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Sierra Magazine
Lay of the Land

Frontier Justice | Deep-Sixing | Republican Charm School | Standing Up for Brutality | Bigfoot Lives!

Frontier Justice

Western Republicans seek a new court of, by, and for the cowboys.

The purpose of the U.S. Circuit Court system is to provide uniform interpretation of federal law for every region of the country. Since the nine western states in the Ninth Circuit contain a large amount of public land, that court gets more than its share of environmental cases—and the welfare ranchers and timber barons of Marlboro Country are very unhappy with the way these cases are being decided. In recent years the Ninth Circuit has, for example, blocked new timber sales in old— growth forests through much of the Northwest to protect the northern spotted owl, upheld the right of citizens to sue under the Clean Water Act, and voided hundreds of damaging grazing leases on national forests in the Southwest.

Such decisions have led the "wise-use" group People for the West to accuse the court of "activist judicial malpractice." Senator Slade Gorton (R-Wash.) complains that the court is contaminated by a "California judicial philosophy" —presumably a pro-environmental one. Senator Conrad Burns (R-Mont.) fears "an increase in legal actions against economic activities . . . such as timbering, mining, and water development." Their solution is to create a new Twelfth Circuit, comprising Alaska, Arizona, Idaho, Montana, Oregon, Washington, and maybe Hawaii and Nevada. The once-mighty Ninth would be reduced to exercising its judicial philosophy over California, Guam, and the Northern Mariana Islands.

Mark Mendenhall, a spokesman for the Ninth Circuit, says that the would-be court splitters are "trying to get different outcomes in environmental and other cases." Proponents piously disavow any such intention. "In my view," wrote Burns in an op- ed column in the San Francisco legal newspaper The Recorder, "the fact that the Ninth Circuit is undeniably out of step with the rest of the nation is perhaps the least of the multitude of reasons to consider splitting this giant court." Oft- cited grounds include the district's enormous size ("No one court can effectively exercise its power in an area that extends from the Arctic Circle to the Tropics," claims Senator Frank Murkowski [R-Alaska]), the fact that the Supreme Court reversed 28 of the 29 cases from the Ninth Circuit it chose to review in the last term, and the court's formidable backlog of cases. Court defenders counter that modern transportation and communication make the district's size irrelevant; that five other circuits had a 100 percent reversal rate and that in two of the past ten years the Ninth's rate has been lower than the national average; and that cases are piling up because 10 of the court's 28 seats are vacant and the Senate is dragging its feet on confirming Bill Clinton's appointments. "It has become clear to me that the Republicans are not going to appoint another Ninth Circuit judge until the circuit is split," says Senator Dianne Feinstein (D-Calif.).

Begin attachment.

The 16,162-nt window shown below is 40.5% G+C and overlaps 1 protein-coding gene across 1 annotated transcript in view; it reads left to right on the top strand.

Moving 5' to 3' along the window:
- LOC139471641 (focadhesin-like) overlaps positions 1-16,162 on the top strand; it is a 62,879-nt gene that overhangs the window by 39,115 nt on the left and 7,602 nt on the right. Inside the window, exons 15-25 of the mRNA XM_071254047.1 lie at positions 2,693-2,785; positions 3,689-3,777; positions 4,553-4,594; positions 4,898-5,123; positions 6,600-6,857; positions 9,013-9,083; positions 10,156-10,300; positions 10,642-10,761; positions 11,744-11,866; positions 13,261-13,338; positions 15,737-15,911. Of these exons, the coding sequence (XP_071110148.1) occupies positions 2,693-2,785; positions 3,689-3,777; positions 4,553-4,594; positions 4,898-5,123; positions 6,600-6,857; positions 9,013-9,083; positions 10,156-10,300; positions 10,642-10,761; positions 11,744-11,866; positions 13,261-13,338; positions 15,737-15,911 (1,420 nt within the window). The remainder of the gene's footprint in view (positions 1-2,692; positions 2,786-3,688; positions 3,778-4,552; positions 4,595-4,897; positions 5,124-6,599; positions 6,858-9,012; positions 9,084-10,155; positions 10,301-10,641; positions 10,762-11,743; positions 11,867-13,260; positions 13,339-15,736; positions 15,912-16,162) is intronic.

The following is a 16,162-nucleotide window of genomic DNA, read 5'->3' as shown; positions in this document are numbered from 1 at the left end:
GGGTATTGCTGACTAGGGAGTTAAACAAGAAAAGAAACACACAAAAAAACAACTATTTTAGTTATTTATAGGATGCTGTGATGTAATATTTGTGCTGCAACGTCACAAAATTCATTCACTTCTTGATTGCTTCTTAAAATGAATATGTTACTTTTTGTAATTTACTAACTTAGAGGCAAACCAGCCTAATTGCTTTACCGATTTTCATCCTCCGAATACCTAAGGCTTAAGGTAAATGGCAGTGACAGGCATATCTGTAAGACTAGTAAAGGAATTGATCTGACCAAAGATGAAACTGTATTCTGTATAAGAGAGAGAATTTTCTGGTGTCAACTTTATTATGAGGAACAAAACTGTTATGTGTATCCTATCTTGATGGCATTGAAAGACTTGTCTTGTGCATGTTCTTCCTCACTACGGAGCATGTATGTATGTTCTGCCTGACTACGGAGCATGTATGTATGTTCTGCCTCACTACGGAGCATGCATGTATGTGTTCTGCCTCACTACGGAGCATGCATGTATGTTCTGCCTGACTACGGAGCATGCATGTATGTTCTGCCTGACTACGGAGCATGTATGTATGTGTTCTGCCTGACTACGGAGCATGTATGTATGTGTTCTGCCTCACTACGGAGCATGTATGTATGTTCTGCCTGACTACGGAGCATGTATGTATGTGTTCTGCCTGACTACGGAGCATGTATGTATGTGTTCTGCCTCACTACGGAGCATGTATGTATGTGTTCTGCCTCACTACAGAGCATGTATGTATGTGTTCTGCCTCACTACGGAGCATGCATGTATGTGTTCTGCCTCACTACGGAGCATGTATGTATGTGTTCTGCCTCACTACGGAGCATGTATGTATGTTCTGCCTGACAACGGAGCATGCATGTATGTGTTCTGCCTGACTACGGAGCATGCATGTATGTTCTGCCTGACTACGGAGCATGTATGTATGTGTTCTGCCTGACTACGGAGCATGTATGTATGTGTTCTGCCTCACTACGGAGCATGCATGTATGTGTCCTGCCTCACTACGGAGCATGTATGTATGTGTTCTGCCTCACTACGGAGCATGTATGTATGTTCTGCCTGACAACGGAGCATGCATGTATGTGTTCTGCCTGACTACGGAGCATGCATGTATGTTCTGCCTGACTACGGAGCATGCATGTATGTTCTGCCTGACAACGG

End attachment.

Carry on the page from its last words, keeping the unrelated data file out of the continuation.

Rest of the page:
Feinstein is a member of the Senate Judiciary Committee, where anti­Ninth Circuit efforts over the past 20 years have traditionally been born—and died. The latest campaign, however, was launched from the Senate Appropriations Committee, whose chair, Ted Stevens (R-Alaska), is angry over a Ninth Circuit ruling favorable to Native land claims in his state. Despite the objections of House Judiciary Committee Chairman Henry Hyde (R-Ill.), California's Republican Governor Pete Wilson (who called a previous plan to split the court "environmental gerrymandering"), and the American Bar Association, a court-splitting measure attached as a rider to a Justice Department funding bill managed to pass the Senate. The legislation stalled in conference committee, however, and the court splitters were forced to settle for a commission that will study all federal circuit courts and issue a recommendation later this year.

The cowboys will be back then. Not since Franklin Roosevelt tried to pack the Supreme Court has there been such a blatant attempt to manipulate the judiciary for political purposes. Interpreting the Constitution, after all, is not supposed to be a regional matter. "There is not a western Constitution," says Senator Joseph Biden (D-Del.). "There is one Constitution." —Paul Rauber

Deep-Sixing Two-Strokes

Putting an end to the recreational oil spill.

When people think about toxic water pollution, they imagine a belching pulp mill or drunken oil-tanker captain. Worse offenders, however, are nearer at hand: Uncle Billy fishing out on the reservoir in his motorboat and his kids roaring around on their Jet Skis. The two-stroke motor that powers both is the workhorse of recreational boating. It's cheap, fast, and as dirty as can be. It is in fact (with the possible exception of storm-drain runoff) the primary source of toxic water pollution in the United States. And, with any luck, it will soon be putt-putting toward the scrap heap of history.

Two-stroke engines are amazingly inefficient. Powered by a mixture of oil and gasoline, they discharge a quarter of their fuel unburnt into the water, contaminating it with carcinogenic benzene and toluene. Their air emissions aren't much better: a by-product of burning oil is polycyclic aromatic hydrocarbon, one of the principal carcinogens found in cigarette smoke. According to the EPA, a 70-horsepower two-stroke operating for an hour releases as much hydrocarbon pollution as a car driven 5,000 miles. The amount of unburnt oil these stinkers put into our lakes, rivers, and drinking- water reservoirs every year is 15 times what the Exxon Valdez spilled. The crud from motorboats in Lake Powell alone amounts to a Valdez-size spill every two years.

In order to preserve its famous clarity, California's Lake Tahoe is banning two-strokes effective June 1999. (Washington's San Juan Islands are banning Jet Skis, but mostly because of their infernal racket.) Switzerland has outlawed two-strokes from Lake Constance, and prohibits their sale. As a result of the hard-won Clean Air Act revisions of 1990, the EPA entered into negotiations with marine-motor manufacturers on reducing their products' hydrocarbon emissions. The result was a weak compromise: a 75 percent reduction in new models by 2006.